As recently designing the KYC and onboarding through the web application process in several south European markets, I researched what similar experience the challenger banks are creating. Working directly with the European market I have looked into challenger banks apps and digital products mainly from Atom, Revolut, Starling, N26, Monesse, & Monzo. My main point of interest was their KYC process and how each of them deals with local regulations and user experience on this user tedious but highly regulated process.

KYC (Know Your Customer) requirements

As various internet sources say, KYC is the process of identifying and verifying the identity of a customer, understanding the relationship between the customer and the bank, and assessing any financial crime risks associated with that customer.

You can think of KYC as a kind of user identity and verification process. The major part is automized by the technology, but in some cases neobanks declare they ask human intervention if their Machine learning algorithms are not capable to identify some corner cases. The majority of the banks declare they check the following:

Email address, First name, Last name, Country where you live, Date of birth, Password, Phone number (can be from any country, but not a virtual number like Google Voice), Mailing address (to send a physical card).

AML (Anti-money Laundering) laws

More recently, in response to major events such as the global financial crisis KYC have evolved to include a more detailed understanding of risks such as sanctions, politically exposed related parties and ultimate beneficial ownership in the case of legal entities.

Anti-money laundering could be understood as a user check required by international legislation to prevent suspicious transactions by the users of the financial institution. The major AML checks every bank declare they do are the screening against PEP (politically exposed persons) & Sanctions list (i.e. terrorist or criminals lists).

For this, they analyze and request (some of them at the process of application, Monzo declares of having a continuous screening process) user data: gender, job title, and industry, city of birth, nationality, tax residency & tax ID number where you’re tax resident.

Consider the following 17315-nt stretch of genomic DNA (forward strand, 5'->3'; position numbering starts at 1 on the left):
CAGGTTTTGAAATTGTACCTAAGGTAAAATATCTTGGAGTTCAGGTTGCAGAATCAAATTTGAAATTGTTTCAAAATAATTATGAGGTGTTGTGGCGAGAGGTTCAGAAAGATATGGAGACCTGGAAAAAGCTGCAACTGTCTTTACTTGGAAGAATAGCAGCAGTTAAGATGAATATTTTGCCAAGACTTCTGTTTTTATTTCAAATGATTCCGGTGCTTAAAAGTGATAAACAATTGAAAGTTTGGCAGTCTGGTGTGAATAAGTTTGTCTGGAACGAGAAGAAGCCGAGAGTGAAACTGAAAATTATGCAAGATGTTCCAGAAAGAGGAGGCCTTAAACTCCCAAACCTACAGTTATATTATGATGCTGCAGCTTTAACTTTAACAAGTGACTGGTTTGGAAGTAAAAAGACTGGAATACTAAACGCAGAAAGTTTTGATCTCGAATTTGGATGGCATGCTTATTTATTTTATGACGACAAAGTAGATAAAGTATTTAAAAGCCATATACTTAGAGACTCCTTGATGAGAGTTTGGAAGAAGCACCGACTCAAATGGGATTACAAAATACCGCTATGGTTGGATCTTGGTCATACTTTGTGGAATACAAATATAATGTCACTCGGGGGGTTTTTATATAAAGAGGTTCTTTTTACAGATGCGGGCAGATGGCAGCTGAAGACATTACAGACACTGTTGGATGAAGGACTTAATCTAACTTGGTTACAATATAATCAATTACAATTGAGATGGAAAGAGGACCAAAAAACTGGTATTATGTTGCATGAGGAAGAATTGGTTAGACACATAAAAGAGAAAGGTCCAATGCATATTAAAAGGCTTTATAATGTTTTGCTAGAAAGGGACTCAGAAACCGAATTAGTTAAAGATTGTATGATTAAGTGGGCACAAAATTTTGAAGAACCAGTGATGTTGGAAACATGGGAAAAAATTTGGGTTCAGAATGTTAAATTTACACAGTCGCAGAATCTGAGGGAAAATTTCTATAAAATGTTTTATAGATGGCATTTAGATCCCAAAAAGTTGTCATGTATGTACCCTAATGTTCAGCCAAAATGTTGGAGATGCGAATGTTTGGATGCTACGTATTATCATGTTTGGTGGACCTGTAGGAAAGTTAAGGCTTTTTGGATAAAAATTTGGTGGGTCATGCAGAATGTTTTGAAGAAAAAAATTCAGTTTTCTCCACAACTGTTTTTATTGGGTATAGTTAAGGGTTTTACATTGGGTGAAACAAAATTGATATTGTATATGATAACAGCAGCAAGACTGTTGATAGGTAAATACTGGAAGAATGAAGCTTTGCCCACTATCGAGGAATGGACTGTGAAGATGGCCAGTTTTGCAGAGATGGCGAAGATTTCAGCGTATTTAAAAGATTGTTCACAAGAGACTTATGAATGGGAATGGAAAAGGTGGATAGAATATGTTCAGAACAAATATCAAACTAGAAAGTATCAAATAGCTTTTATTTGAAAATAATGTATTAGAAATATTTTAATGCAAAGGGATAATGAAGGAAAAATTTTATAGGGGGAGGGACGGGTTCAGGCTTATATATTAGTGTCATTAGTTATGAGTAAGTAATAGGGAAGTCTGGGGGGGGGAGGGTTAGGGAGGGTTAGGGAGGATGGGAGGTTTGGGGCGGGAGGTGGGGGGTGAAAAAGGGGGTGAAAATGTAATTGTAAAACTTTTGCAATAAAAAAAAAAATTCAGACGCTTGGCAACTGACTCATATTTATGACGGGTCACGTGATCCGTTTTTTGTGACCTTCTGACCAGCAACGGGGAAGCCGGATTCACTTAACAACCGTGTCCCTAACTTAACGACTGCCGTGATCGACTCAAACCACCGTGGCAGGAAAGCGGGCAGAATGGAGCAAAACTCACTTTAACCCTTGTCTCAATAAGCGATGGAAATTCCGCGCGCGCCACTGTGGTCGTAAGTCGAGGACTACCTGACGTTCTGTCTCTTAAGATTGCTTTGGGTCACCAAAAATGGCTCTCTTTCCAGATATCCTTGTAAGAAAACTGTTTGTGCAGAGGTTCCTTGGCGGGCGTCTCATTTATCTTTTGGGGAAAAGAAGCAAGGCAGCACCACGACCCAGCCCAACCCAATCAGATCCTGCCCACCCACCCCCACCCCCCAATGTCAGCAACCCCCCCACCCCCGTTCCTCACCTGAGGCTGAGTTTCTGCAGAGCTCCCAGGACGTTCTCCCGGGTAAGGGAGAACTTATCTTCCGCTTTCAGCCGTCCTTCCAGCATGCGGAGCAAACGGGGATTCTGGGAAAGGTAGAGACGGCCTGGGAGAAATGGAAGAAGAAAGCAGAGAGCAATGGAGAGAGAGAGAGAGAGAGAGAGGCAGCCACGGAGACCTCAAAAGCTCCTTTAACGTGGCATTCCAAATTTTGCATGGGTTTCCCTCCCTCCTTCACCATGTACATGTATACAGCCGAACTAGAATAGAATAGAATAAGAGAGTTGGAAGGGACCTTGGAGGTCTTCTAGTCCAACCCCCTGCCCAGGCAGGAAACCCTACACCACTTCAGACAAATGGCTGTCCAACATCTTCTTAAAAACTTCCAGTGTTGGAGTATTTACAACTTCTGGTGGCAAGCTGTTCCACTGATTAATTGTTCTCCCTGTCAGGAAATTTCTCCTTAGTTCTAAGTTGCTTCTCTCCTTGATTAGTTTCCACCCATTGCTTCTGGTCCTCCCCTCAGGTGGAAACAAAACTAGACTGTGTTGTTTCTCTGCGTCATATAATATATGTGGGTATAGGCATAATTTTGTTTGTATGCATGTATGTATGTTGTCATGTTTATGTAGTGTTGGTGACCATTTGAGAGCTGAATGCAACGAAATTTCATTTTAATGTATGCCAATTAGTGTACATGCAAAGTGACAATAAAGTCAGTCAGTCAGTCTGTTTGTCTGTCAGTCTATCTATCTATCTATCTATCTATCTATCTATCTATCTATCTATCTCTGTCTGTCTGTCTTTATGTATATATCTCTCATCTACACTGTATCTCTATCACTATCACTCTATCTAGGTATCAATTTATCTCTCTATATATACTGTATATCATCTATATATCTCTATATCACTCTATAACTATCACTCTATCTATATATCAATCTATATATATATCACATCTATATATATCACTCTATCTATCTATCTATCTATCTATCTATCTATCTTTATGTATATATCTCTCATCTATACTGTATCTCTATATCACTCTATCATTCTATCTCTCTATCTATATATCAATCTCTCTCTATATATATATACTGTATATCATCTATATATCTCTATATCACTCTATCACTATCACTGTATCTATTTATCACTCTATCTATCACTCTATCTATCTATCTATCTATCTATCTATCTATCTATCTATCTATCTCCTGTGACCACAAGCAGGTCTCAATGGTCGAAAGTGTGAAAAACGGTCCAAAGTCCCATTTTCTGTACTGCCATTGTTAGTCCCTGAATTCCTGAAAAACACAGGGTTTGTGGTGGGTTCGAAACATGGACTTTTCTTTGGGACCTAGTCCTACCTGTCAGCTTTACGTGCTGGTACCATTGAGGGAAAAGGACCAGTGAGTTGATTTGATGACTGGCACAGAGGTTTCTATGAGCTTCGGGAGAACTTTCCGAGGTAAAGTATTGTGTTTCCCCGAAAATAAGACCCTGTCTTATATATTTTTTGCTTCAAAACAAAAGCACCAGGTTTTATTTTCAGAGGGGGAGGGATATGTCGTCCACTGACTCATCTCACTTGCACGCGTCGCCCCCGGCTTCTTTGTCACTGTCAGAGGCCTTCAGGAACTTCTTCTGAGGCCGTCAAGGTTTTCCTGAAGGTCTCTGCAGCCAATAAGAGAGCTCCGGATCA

Traditional banks

At the majority of high street banks, KYC starts when you open a new account. You go into a branch are asked to answer questions like “What do you do for a living?” and “How do you intend to use your new account?” While this helps banks fulfill their KYC requirements, it can also lead to an inconvenient and time-consuming experience for you. According to a report by Thomson Reuters, an average new customer onboarding times have risen from 28 days in 2016 to 32 days in 2017.

Challenger banks

European challengers banks such as Monzo, N26, Revolut, Atom, Starling, and Monese offer full in-app processes, which make account opening almost instantaneous. They have embraced new technologies for online identification purposes, such as video-identification or photographing ID documents, accompanied by a verification payment and all of them claim that account opening takes between 3 to 10 minutes.

Challenger banks though each of them declare their unique and super simple KYC or user onboarding process, comparing them to each other, I found so many significant differences neither from UX nor from legal interpretation perspective. Here I have to mention that we can split customer onboarding to the following steps: Know your customer or KYC and Anti-money Laundering or known as AML.

Below I Have extracted some unique features or approach to KYC implementation per each of the challenger-bank.